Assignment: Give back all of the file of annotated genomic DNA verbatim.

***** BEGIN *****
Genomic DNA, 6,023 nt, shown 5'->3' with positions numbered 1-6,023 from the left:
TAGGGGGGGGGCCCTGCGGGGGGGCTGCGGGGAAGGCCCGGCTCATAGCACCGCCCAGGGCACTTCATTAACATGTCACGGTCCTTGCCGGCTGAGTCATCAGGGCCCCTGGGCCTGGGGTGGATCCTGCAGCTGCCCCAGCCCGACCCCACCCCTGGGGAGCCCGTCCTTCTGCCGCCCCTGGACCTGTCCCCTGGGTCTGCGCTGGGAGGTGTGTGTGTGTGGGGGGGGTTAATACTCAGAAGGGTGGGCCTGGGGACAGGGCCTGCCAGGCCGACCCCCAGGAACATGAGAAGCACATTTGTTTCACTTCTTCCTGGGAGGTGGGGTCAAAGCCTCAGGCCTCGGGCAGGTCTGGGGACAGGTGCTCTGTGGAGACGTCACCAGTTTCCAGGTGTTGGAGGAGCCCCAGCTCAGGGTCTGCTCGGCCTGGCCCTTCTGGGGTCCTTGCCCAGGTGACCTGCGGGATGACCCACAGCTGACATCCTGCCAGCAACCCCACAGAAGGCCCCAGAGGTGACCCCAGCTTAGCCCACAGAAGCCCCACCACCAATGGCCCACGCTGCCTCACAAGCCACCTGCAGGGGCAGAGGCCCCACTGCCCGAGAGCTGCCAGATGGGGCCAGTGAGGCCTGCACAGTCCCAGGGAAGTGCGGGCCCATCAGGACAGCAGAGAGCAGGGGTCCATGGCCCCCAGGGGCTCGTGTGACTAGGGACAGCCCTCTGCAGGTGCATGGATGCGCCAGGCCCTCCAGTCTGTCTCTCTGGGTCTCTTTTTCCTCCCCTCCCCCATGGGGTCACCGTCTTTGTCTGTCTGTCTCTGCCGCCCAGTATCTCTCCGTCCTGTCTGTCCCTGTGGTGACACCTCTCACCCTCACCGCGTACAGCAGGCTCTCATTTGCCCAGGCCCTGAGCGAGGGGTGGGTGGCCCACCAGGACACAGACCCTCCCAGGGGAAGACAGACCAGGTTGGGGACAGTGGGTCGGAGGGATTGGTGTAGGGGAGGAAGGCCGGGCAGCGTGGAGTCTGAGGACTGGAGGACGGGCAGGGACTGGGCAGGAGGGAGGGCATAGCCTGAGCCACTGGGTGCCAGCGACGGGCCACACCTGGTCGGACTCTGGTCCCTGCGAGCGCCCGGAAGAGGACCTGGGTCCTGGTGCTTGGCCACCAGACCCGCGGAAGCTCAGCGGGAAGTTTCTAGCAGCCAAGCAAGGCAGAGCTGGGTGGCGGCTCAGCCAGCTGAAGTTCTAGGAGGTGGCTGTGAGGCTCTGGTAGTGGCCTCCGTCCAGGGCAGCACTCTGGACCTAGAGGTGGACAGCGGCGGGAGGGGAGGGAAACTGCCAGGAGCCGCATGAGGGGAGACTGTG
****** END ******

Genomic DNA, 6,023 nt, shown 5'->3' with positions numbered 1-6,023 from the left:
TAGGGGGGGGGCCCTGCGGGGGGGCTGCGGGGAAGGCCCGGCTCATAGCACCGCCCAGGGCACTTCATTAACATGTCACGGTCCTTGCCGGCTGAGTCATCAGGGCCCCTGGGCCTGGGGTGGATCCTGCAGCTGCCCCAGCCCGACCCCACCCCTGGGGAGCCCGTCCTTCTGCCGCCCCTGGACCTGTCCCCTGGGTCTGCGCTGGGAGGTGTGTGTGTGTGGGGGGGGTTAATACTCAGAAGGGTGGGCCTGGGGACAGGGCCTGCCAGGCCGACCCCCAGGAACATGAGAAGCACATTTGTTTCACTTCTTCCTGGGAGGTGGGGTCAAAGCCTCAGGCCTCGGGCAGGTCTGGGGACAGGTGCTCTGTGGAGACGTCACCAGTTTCCAGGTGTTGGAGGAGCCCCAGCTCAGGGTCTGCTCGGCCTGGCCCTTCTGGGGTCCTTGCCCAGGTGACCTGCGGGATGACCCACAGCTGACATCCTGCCAGCAACCCCACAGAAGGCCCCAGAGGTGACCCCAGCTTAGCCCACAGAAGCCCCACCACCAATGGCCCACGCTGCCTCACAAGCCACCTGCAGGGGCAGAGGCCCCACTGCCCGAGAGCTGCCAGATGGGGCCAGTGAGGCCTGCACAGTCCCAGGGAAGTGCGGGCCCATCAGGACAGCAGAGAGCAGGGGTCCATGGCCCCCAGGGGCTCGTGTGACTAGGGACAGCCCTCTGCAGGTGCATGGATGCGCCAGGCCCTCCAGTCTGTCTCTCTGGGTCTCTTTTTCCTCCCCTCCCCCATGGGGTCACCGTCTTTGTCTGTCTGTCTCTGCCGCCCAGTATCTCTCCGTCCTGTCTGTCCCTGTGGTGACACCTCTCACCCTCACCGCGTACAGCAGGCTCTCATTTGCCCAGGCCCTGAGCGAGGGGTGGGTGGCCCACCAGGACACAGACCCTCCCAGGGGAAGACAGACCAGGTTGGGGACAGTGGGTCGGAGGGATTGGTGTAGGGGAGGAAGGCCGGGCAGCGTGGAGTCTGAGGACTGGAGGACGGGCAGGGACTGGGCAGGAGGGAGGGCATAGCCTGAGCCACTGGGTGCCAGCGACGGGCCACACCTGGTCGGACTCTGGTCCCTGCGAGCGCCCGGAAGAGGACCTGGGTCCTGGTGCTTGGCCACCAGACCCGCGGAAGCTCAGCGGGAAGTTTCTAGCAGCCAAGCAAGGCAGAGCTGGGTGGCGGCTCAGCCAGCTGAAGTTCTAGGAGGTGGCTGTGAGGCTCTGGTAGTGGCCTCCGTCCAGGGCAGCACTCTGGACCTAGAGGTGGACAGCGGCGGGAGGGGAGGGAAACTGCCAGGAGCCGCATGAGGGGAGACTGTG